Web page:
NL residents recycling more, consuming less materials than other EU countries

In 2018 residents of the Netherlands used 20 percent less materials per resident than in 2000. This involves materials like fossil fuels and metals processed into products like plastics. Netherlands residents recycle more than most other EU countries, but also create more waste, Statistics Netherlands said on Friday in a report on the Netherlands progress to a circular economy. 

The government's goal is for the Dutch economy to be completely circular by 2050. That means an economy without waste - all products that are made and used, must be used again afterwards.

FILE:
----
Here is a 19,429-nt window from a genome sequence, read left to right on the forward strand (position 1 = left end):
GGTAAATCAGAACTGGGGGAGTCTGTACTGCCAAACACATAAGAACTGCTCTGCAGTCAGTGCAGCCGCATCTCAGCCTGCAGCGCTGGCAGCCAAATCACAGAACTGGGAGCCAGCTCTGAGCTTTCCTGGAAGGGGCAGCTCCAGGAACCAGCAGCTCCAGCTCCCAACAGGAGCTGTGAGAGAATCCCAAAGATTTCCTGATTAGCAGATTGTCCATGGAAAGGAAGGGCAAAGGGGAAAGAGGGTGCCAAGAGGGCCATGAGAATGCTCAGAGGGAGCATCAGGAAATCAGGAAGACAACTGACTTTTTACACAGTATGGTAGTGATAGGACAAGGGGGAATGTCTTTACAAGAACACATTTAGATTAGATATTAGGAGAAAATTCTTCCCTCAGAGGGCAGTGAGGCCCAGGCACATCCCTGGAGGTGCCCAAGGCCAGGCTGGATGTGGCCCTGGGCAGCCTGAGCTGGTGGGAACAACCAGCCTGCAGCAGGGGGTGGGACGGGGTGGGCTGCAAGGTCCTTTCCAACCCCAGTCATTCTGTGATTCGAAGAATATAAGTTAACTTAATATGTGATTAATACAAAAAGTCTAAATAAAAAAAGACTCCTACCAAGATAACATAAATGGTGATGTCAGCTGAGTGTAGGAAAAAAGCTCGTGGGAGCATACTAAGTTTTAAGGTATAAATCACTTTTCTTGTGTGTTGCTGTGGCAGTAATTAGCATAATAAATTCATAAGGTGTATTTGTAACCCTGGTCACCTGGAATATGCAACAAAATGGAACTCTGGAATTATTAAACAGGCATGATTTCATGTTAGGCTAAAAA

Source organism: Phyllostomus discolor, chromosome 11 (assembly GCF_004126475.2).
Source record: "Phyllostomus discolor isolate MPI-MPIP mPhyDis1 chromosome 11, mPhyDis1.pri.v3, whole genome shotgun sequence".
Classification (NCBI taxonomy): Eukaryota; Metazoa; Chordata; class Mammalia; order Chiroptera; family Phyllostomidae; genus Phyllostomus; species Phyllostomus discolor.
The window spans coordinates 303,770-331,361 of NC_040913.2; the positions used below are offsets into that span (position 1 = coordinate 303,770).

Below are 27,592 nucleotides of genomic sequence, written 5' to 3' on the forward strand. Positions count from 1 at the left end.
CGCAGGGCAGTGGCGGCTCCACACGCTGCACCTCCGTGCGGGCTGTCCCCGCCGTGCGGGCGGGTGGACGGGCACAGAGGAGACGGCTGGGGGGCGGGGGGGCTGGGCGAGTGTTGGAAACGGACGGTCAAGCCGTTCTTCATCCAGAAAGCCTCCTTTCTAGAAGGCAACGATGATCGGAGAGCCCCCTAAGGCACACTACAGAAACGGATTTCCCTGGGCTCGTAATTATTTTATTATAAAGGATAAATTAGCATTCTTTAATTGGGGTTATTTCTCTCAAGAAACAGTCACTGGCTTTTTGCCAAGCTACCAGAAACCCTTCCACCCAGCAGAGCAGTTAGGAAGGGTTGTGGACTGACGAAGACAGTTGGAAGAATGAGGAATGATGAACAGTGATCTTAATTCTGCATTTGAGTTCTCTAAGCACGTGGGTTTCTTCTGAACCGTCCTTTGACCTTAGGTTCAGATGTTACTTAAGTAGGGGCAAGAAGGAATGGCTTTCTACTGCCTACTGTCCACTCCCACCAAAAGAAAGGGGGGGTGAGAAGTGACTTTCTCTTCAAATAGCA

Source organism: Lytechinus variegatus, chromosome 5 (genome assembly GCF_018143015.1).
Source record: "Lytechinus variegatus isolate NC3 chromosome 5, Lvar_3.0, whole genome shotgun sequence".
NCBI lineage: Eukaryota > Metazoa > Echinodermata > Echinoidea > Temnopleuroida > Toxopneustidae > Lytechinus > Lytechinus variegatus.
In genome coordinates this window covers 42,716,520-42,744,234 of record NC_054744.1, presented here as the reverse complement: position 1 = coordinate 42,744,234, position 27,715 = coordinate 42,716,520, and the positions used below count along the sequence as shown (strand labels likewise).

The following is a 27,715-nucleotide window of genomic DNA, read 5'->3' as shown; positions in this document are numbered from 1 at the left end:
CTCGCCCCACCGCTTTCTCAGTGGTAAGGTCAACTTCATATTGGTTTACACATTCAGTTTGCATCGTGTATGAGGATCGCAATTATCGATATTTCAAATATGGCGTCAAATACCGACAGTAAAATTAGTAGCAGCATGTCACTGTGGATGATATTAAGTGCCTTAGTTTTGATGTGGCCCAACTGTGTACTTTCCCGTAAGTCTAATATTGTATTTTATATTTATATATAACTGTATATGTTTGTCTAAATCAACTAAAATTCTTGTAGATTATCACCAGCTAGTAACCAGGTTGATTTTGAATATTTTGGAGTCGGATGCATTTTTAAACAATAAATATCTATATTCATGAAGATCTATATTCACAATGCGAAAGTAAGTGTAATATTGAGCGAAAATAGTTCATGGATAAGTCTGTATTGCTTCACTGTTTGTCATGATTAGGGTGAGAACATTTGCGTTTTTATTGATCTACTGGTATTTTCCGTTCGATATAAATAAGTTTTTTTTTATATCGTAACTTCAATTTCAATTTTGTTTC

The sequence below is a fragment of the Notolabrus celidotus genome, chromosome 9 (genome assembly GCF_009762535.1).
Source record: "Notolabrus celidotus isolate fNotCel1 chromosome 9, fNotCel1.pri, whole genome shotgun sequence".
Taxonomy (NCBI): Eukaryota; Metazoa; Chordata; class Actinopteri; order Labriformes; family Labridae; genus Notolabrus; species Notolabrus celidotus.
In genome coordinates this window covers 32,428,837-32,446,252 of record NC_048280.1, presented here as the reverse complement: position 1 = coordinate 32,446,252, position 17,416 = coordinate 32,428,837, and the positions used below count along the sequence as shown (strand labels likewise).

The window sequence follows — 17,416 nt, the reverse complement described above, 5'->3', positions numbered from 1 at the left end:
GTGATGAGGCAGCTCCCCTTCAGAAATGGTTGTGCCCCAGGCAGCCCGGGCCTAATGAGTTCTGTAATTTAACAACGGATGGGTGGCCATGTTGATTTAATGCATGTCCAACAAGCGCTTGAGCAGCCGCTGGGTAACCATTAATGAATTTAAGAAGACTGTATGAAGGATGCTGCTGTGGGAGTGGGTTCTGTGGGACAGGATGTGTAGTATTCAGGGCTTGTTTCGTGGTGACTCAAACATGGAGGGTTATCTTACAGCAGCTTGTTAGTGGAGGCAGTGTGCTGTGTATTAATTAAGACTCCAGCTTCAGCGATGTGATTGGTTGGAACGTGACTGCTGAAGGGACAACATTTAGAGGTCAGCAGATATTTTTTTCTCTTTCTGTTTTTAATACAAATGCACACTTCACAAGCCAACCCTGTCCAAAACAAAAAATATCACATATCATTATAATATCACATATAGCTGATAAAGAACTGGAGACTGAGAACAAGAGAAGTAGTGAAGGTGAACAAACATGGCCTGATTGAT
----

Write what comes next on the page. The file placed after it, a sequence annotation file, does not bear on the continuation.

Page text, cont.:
"The goal is to use as few new materials as possible," Frank Notten of Statistics Netherlands said, according to NOS. "The use of materials here is already lower compared to many other countries." In 2018, the Netherlands consumed 10 thousand kilograms of materials per inhabitant. Within the EU, only Spain and Italy consumed less. 

On the downside, the Netherlands is still creating a lot of waste. While the waste production per capita has fallen over the past years, it is still way above the EU average. In 2018, the Netherlands created 2,500 kilograms of waste per resident, compared the the EU average of 1,800 kilos per resident. Only Finland, Luxembourg, Belgium and Estonia produce more waste per inhabitant. 

A large part of the created waste is recycled in the Netherlands, an area where the country is doing well. "If you recycle more, you need fewer resources," Notten said. "We use the material we use very efficiently. We achieve relatively high economic growth with little material." Every year, the Netherlands recycles around 1,700 kilograms per inhabitant. Only Belgium and Luxembourg recycle more. 

 

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